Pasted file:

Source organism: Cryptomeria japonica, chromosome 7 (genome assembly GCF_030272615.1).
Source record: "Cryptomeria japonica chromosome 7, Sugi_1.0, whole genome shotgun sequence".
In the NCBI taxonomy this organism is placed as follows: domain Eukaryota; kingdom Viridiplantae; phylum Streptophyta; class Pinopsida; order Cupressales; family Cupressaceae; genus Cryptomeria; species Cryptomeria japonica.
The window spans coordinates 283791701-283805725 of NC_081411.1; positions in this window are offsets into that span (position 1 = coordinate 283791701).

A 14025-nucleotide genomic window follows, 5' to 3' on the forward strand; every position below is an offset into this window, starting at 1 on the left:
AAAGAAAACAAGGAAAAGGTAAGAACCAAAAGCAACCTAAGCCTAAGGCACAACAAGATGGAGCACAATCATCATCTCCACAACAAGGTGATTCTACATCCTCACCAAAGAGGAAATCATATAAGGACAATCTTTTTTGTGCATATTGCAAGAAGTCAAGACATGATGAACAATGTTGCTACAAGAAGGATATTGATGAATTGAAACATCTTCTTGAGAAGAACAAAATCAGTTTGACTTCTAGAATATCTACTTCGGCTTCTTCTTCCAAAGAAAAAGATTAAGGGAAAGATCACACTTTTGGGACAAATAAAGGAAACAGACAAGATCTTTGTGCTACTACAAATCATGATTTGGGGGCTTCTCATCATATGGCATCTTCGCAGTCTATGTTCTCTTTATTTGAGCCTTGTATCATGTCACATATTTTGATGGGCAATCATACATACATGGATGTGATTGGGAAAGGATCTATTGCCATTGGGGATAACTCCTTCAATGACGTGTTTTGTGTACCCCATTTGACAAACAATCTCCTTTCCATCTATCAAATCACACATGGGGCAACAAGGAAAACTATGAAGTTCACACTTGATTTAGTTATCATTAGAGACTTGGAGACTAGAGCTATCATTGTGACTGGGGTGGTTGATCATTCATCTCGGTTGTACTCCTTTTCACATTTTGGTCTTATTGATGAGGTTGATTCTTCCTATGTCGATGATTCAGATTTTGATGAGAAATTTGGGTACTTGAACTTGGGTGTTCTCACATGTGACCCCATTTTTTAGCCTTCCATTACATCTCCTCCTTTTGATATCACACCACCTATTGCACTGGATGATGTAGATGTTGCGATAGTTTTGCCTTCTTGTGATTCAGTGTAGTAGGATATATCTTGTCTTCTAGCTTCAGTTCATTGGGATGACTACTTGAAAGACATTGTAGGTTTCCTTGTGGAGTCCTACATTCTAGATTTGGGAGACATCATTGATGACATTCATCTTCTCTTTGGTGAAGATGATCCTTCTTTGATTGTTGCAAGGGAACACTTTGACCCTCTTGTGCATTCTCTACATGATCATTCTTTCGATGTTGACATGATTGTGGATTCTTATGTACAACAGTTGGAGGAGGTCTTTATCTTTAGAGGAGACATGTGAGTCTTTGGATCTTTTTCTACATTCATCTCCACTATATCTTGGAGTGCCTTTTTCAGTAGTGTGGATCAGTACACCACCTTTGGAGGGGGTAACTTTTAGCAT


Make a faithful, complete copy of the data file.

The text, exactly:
Source organism: Cryptomeria japonica, chromosome 7 (genome assembly GCF_030272615.1).
Source record: "Cryptomeria japonica chromosome 7, Sugi_1.0, whole genome shotgun sequence".
In the NCBI taxonomy this organism is placed as follows: domain Eukaryota; kingdom Viridiplantae; phylum Streptophyta; class Pinopsida; order Cupressales; family Cupressaceae; genus Cryptomeria; species Cryptomeria japonica.
The window spans coordinates 283791701-283805725 of NC_081411.1; positions in this window are offsets into that span (position 1 = coordinate 283791701).

A 14025-nucleotide genomic window follows, 5' to 3' on the forward strand; every position below is an offset into this window, starting at 1 on the left:
AAAGAAAACAAGGAAAAGGTAAGAACCAAAAGCAACCTAAGCCTAAGGCACAACAAGATGGAGCACAATCATCATCTCCACAACAAGGTGATTCTACATCCTCACCAAAGAGGAAATCATATAAGGACAATCTTTTTTGTGCATATTGCAAGAAGTCAAGACATGATGAACAATGTTGCTACAAGAAGGATATTGATGAATTGAAACATCTTCTTGAGAAGAACAAAATCAGTTTGACTTCTAGAATATCTACTTCGGCTTCTTCTTCCAAAGAAAAAGATTAAGGGAAAGATCACACTTTTGGGACAAATAAAGGAAACAGACAAGATCTTTGTGCTACTACAAATCATGATTTGGGGGCTTCTCATCATATGGCATCTTCGCAGTCTATGTTCTCTTTATTTGAGCCTTGTATCATGTCACATATTTTGATGGGCAATCATACATACATGGATGTGATTGGGAAAGGATCTATTGCCATTGGGGATAACTCCTTCAATGACGTGTTTTGTGTACCCCATTTGACAAACAATCTCCTTTCCATCTATCAAATCACACATGGGGCAACAAGGAAAACTATGAAGTTCACACTTGATTTAGTTATCATTAGAGACTTGGAGACTAGAGCTATCATTGTGACTGGGGTGGTTGATCATTCATCTCGGTTGTACTCCTTTTCACATTTTGGTCTTATTGATGAGGTTGATTCTTCCTATGTCGATGATTCAGATTTTGATGAGAAATTTGGGTACTTGAACTTGGGTGTTCTCACATGTGACCCCATTTTTTAGCCTTCCATTACATCTCCTCCTTTTGATATCACACCACCTATTGCACTGGATGATGTAGATGTTGCGATAGTTTTGCCTTCTTGTGATTCAGTGTAGTAGGATATATCTTGTCTTCTAGCTTCAGTTCATTGGGATGACTACTTGAAAGACATTGTAGGTTTCCTTGTGGAGTCCTACATTCTAGATTTGGGAGACATCATTGATGACATTCATCTTCTCTTTGGTGAAGATGATCCTTCTTTGATTGTTGCAAGGGAACACTTTGACCCTCTTGTGCATTCTCTACATGATCATTCTTTCGATGTTGACATGATTGTGGATTCTTATGTACAACAGTTGGAGGAGGTCTTTATCTTTAGAGGAGACATGTGAGTCTTTGGATCTTTTTCTACATTCATCTCCACTATATCTTGGAGTGCCTTTTTCAGTAGTGTGGATCAGTACACCACCTTTGGAGGGGGTAACTTTTAGCAT